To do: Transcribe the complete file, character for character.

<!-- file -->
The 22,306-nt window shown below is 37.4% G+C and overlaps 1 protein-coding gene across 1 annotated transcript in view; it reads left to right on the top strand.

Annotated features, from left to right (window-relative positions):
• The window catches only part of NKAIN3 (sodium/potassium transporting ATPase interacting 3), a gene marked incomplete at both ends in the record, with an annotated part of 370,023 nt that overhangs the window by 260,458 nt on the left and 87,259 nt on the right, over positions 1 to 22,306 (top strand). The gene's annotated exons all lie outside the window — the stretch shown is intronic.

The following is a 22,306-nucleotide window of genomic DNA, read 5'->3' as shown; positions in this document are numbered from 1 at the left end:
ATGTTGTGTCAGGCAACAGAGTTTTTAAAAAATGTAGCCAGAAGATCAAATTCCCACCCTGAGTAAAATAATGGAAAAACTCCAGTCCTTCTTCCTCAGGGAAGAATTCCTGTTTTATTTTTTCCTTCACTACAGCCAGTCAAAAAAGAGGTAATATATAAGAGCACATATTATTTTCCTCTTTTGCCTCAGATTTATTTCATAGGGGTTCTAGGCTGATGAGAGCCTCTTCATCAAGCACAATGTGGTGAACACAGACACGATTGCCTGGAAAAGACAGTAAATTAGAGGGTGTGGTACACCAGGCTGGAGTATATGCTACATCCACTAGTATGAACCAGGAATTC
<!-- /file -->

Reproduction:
The 22,306-nt window shown below is 37.4% G+C and overlaps 1 protein-coding gene across 1 annotated transcript in view; it reads left to right on the top strand.

Annotated features, from left to right (window-relative positions):
• The window catches only part of NKAIN3 (sodium/potassium transporting ATPase interacting 3), a gene marked incomplete at both ends in the record, with an annotated part of 370,023 nt that overhangs the window by 260,458 nt on the left and 87,259 nt on the right, over positions 1 to 22,306 (top strand). The gene's annotated exons all lie outside the window — the stretch shown is intronic.

The following is a 22,306-nucleotide window of genomic DNA, read 5'->3' as shown; positions in this document are numbered from 1 at the left end:
ATGTTGTGTCAGGCAACAGAGTTTTTAAAAAATGTAGCCAGAAGATCAAATTCCCACCCTGAGTAAAATAATGGAAAAACTCCAGTCCTTCTTCCTCAGGGAAGAATTCCTGTTTTATTTTTTCCTTCACTACAGCCAGTCAAAAAAGAGGTAATATATAAGAGCACATATTATTTTCCTCTTTTGCCTCAGATTTATTTCATAGGGGTTCTAGGCTGATGAGAGCCTCTTCATCAAGCACAATGTGGTGAACACAGACACGATTGCCTGGAAAAGACAGTAAATTAGAGGGTGTGGTACACCAGGCTGGAGTATATGCTACATCCACTAGTATGAACCAGGAATTC